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Are Any of You Gluten-Free?

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  • Are Any of You Gluten-Free?

    Went to a DO who recommended that I give it a try, but my general physician rolled his eyes big time at the recommendation. Gotta admit that the whole thing feels like a fad and that the science seems questionable, but at this point I’m willing to give it a try if it’ll help.

    Any of you done it/doing it? If so, care to talk about the results?

  • #2
    Originally posted by Downes Van Zandt View Post
    Went to a DO who recommended that I give it a try, but my general physician rolled his eyes big time at the recommendation. Gotta admit that the whole thing feels like a fad and that the science seems questionable, but at this point I’m willing to give it a try if it’ll help.

    Any of you done it/doing it? If so, care to talk about the results?
    From what my physician told me, gluten-free is primarily beneficial for those with Celiac desease, or are otherwise gluten intolerant. Anyone else, there's really no benefit.
    I feel sorry for people who don't drink. When they wake up in the morning, that's as good as they're gonna feel all day. Frank Sinatra

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    • #3
      My Wife has Celiac. She has been gluten free for about 5 years now and has done a total 180.

      There is a male tennis player whose name escapes me at the moment who went gluten free. It wasn't because of an allergy. He just wanted to try something different. He started dominating when he went gluten free. Jokovich?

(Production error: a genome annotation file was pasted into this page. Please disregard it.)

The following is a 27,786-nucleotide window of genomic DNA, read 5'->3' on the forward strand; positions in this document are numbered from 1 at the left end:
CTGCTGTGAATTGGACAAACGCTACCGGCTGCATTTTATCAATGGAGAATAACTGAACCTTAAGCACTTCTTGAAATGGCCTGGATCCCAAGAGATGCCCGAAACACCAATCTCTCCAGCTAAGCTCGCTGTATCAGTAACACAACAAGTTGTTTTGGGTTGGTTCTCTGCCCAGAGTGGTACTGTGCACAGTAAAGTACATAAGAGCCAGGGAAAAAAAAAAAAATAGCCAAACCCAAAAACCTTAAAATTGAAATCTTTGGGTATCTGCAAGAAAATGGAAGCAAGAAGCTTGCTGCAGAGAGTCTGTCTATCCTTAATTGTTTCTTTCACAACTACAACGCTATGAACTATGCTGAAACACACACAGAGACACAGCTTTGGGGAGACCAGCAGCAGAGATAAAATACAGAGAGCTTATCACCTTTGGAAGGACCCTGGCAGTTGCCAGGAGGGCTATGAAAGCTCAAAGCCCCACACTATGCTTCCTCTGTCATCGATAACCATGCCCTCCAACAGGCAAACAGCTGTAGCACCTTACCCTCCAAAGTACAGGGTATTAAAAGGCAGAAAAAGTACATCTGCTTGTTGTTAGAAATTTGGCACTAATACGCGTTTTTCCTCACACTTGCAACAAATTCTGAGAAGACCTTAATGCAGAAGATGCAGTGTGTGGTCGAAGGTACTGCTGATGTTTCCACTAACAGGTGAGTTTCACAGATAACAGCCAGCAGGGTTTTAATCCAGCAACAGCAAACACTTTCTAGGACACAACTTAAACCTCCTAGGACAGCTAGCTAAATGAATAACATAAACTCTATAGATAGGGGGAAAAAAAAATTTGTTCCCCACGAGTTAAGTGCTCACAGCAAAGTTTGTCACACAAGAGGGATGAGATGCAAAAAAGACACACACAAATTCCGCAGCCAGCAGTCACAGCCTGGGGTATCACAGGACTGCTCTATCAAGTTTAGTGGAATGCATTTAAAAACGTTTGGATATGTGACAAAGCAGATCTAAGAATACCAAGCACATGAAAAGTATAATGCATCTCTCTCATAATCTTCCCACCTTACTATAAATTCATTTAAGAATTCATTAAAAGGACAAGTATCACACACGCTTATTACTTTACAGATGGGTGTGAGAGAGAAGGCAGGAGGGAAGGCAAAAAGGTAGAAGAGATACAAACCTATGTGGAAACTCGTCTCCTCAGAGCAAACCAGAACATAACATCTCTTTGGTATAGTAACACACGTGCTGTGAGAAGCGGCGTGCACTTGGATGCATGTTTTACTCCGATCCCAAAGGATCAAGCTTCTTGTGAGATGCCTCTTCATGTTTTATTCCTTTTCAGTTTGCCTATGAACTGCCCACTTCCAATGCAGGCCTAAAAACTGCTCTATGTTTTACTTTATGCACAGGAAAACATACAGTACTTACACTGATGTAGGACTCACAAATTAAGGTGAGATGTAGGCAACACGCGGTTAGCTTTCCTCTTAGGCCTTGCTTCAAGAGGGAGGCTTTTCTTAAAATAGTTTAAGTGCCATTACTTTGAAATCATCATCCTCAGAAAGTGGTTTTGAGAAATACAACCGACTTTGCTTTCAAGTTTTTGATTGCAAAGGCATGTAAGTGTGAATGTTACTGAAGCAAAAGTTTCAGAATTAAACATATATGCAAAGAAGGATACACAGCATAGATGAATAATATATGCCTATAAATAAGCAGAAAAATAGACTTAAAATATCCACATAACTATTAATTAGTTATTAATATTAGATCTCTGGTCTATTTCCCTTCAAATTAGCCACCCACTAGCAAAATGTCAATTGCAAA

Isaiah 5:20

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      • #4
        Originally posted by Downes Van Zandt View Post
        Went to a DO who recommended that I give it a try, but my general physician rolled his eyes big time at the recommendation. Gotta admit that the whole thing feels like a fad and that the science seems questionable, but at this point I’m willing to give it a try if it’ll help.

        Any of you done it/doing it? If so, care to talk about the results?
        My Wife's problems were a constant upset stomach and going to the bathroom after eating. She was losing a lot of weight as well. It was initially thought she had Chrons. Further testing revealed the gluten allergy. We still eat the same outside of pasta. She has her own bread as well. I can tell a little difference in myself. Wheat, barley, rye and soy are big no no's for her.
        Isaiah 5:20

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        • #5
          At one time I was skeptical of going gluten-free and also thought the whole thing was just a fad/hoax. However, I've been GF for nearly a year because ..........

          Throughout 2015 & 2016, I had persistent, on and off, GI issues. My GI doc did both upper and lower scopes which ruled out Celliac and Chron's but did show Ulcerative Colitis. I am taking Lialda for the UC and things seem to be going well; a follow-up colonoscopy early next year will tell the tale.

          I also was tested for food allergies and found to be allergic to, among other things, wheat. As a result, I've chosen to follow a GF diet since wheat is the main thing to avoid anyway. It's a little difficult at times but there are plenty of tasty, GF foods in stores these days. It's absolutely amazing how many food products contain wheat; it's everywhere. More and more restaurants also feature GF selections.